When there is an imbalance between estrogen and progesterone, it can lead to a number of health issues including infertility, PCOS (Polycystic Ovarian Syndrome), endometriosis, fibroids, and breast cancer. If you’re wondering whether or not your body has too much estrogen or too little progesterone then use this calculator to get an idea of what’s happening with your hormones!
Progesterone is a hormone that your body produces both before and during pregnancy in order to maintain a healthy environment for the fetus. It’s also produced by the corpus luteum, which forms after ovulation. During pregnancy, it is also important to keep track of your hCG levels.
Progesterone levels are low in women who have PCOS and other hormonal imbalances, like estrogen dominance (having too much estrogen). If you’re experiencing symptoms like irregular periods—or not having any at all—you should visit your doctor as soon as possible!
Progesterone and estradiol
The total (serum) blood test will tell you your level of progesterone and estradiol. Progesterone and estradiol are measured in different units. Unfortunately, the lab results from a serum test are not helpful in determining whether you have an imbalance of estrogen and progesterone. The total estrogens (both free and bound) are included in this test. This makes it difficult to determine if you have an estrogen dominance condition or if you have progesterone levels that are too low.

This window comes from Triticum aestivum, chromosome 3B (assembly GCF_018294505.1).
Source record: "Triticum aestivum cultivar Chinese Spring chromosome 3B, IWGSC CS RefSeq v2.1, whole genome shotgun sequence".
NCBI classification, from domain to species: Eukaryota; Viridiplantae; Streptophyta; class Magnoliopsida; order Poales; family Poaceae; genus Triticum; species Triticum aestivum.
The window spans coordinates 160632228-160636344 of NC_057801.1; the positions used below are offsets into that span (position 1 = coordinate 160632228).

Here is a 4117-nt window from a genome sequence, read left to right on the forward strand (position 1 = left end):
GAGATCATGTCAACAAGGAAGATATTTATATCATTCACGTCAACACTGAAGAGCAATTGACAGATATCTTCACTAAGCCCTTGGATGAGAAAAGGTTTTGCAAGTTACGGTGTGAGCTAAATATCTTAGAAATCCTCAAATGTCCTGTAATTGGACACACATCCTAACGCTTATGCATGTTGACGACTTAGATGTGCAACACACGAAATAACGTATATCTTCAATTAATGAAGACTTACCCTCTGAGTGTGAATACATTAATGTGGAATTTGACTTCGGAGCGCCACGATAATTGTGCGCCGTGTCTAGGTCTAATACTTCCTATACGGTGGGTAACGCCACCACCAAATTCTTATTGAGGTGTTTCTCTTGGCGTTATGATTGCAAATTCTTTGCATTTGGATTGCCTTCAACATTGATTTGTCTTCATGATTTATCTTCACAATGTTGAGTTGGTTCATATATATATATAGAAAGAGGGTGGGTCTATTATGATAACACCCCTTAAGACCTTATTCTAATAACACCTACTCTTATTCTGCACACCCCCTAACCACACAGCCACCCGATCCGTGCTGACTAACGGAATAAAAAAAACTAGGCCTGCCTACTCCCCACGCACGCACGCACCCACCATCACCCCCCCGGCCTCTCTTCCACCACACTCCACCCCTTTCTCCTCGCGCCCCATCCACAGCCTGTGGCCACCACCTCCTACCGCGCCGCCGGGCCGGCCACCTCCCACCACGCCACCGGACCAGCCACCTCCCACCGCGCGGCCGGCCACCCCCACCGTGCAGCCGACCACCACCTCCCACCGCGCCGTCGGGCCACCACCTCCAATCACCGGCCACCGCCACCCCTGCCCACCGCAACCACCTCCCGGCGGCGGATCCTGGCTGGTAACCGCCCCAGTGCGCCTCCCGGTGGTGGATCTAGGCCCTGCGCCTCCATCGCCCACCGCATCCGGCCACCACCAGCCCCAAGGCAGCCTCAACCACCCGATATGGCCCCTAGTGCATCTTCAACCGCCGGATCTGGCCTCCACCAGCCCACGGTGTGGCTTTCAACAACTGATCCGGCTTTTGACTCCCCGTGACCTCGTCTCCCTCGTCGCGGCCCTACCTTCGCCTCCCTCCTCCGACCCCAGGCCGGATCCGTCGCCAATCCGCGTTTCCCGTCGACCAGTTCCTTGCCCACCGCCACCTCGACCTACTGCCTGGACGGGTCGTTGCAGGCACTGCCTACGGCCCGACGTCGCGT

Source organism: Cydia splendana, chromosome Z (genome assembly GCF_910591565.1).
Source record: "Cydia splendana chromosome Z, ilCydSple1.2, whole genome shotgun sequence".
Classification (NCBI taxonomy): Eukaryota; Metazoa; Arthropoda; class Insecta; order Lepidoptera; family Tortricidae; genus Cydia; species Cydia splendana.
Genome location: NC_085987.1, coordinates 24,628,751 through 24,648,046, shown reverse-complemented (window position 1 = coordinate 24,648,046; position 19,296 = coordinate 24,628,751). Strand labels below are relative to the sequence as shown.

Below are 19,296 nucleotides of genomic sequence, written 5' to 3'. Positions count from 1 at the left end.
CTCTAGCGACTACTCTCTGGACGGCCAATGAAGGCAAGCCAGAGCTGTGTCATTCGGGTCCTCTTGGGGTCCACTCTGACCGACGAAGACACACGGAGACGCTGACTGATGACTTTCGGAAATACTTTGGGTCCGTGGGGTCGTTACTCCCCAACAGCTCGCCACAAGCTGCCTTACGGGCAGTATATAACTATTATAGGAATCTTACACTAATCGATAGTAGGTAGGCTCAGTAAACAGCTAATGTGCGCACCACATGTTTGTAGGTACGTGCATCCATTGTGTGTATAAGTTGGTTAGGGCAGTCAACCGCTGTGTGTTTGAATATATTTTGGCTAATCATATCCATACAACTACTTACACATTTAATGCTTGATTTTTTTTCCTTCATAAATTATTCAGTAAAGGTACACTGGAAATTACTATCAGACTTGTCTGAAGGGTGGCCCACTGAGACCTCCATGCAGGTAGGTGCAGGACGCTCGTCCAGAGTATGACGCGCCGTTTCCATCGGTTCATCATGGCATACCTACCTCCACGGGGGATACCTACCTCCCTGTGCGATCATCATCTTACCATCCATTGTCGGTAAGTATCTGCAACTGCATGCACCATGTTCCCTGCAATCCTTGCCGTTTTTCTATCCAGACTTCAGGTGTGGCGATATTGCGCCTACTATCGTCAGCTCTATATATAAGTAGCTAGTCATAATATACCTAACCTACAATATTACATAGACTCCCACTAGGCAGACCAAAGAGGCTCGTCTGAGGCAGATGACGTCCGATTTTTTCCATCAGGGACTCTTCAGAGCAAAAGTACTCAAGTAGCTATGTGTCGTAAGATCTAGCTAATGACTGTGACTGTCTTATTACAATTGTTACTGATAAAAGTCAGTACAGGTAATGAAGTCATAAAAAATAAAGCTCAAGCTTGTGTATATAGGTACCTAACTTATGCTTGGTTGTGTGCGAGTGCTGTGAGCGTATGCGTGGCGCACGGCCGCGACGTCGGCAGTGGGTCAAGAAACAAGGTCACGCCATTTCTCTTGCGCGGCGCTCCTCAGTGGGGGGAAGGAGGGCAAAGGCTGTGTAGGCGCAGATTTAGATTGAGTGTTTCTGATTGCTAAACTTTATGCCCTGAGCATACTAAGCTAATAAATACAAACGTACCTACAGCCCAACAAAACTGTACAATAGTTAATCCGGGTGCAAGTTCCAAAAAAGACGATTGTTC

It’s because your total estrogen includes E1, E2, and E3 for both free and bound forms, and your total progesterone includes both free and bound forms of this hormone. This can make it very confusing to keep track of how much progesterone you’re actually producing throughout the month.
What is the progesterone to estrogen ratio used to?
The problem with using this comparison method is that it can make it very confusing as far as determining if you have an estrogen dominance condition or if you have progesterone levels that are too low. It’s not always possible to know exactly what your Estrogen: Progesterone ratio is unless you do blood tests (which we highly recommend).
If your estrogen levels are normal but your progesterone levels are too low, then supplementing with natural progesterone cream can help balance out the two hormones. If however, both of them are high and/or elevated in relation to each other (i.e., there’s no balance), then supplementation may not be enough to bring them down—especially in cases where the problem has been going on for many years!
In these cases, we often see better results from taking our proprietary blend of phytoestrogens which mimic estrogen while still allowing the body’s natural production of sex hormones such as testosterone and DHEA (a precursor hormone) to continue without interference from man-made chemicals such as parabens that come from commercial skincare products like moisturizers and lotions–or worse yet–from drinking tap water!
Keep in mind, that this post is NOT medical advice. You should always consult your doctor before taking up any therapy.
This depends on your overall condition, and you should consult your doctor before taking any estrogen or progesterone.
According to the Mayo Clinic, normal levels of estradiol (E2) for menstruating women are 15 to 350 picograms per milliliter (pg/mL).
Symptoms include bloating, a decreased sex drive, irregular menstrual periods, fibrocystic lumps in your breasts, and many more.